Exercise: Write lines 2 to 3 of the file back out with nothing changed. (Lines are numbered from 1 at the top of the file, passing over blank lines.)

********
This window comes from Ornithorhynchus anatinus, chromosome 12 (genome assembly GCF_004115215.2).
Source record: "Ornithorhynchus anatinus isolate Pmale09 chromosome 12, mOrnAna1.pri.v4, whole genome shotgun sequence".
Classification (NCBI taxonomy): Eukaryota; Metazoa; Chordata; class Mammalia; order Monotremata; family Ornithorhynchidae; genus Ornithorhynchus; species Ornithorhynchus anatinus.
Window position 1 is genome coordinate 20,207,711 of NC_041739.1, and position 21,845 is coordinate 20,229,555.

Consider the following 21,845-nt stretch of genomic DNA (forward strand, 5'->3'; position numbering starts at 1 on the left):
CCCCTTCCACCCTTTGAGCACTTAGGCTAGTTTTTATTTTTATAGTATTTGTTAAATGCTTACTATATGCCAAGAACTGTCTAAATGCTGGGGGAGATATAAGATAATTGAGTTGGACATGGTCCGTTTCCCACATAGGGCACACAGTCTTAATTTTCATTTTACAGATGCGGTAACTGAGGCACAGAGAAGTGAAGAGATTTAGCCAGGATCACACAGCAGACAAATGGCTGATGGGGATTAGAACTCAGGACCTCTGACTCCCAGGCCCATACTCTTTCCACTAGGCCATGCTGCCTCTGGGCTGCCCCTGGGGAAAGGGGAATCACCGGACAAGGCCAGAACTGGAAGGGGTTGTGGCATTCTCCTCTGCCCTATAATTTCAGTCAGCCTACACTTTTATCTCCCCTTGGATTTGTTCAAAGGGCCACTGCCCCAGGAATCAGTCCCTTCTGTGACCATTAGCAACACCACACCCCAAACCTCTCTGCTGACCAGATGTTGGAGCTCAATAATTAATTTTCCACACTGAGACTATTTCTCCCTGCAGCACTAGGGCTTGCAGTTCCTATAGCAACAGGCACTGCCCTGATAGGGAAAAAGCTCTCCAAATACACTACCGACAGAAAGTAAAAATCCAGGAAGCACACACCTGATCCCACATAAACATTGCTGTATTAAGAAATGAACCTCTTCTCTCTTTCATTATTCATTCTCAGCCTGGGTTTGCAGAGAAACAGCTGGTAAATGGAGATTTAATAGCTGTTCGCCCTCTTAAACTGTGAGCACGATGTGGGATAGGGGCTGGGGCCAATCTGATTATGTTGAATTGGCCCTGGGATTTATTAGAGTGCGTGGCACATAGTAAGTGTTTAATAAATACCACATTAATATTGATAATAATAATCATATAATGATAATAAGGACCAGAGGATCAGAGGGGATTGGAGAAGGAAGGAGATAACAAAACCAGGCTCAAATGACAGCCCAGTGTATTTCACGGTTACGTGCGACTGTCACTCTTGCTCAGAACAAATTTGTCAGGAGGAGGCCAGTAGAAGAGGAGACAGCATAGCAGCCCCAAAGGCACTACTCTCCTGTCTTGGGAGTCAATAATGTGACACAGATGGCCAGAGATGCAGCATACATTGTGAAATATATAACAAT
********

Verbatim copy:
Source record: "Ornithorhynchus anatinus isolate Pmale09 chromosome 12, mOrnAna1.pri.v4, whole genome shotgun sequence".
Classification (NCBI taxonomy): Eukaryota; Metazoa; Chordata; class Mammalia; order Monotremata; family Ornithorhynchidae; genus Ornithorhynchus; species Ornithorhynchus anatinus.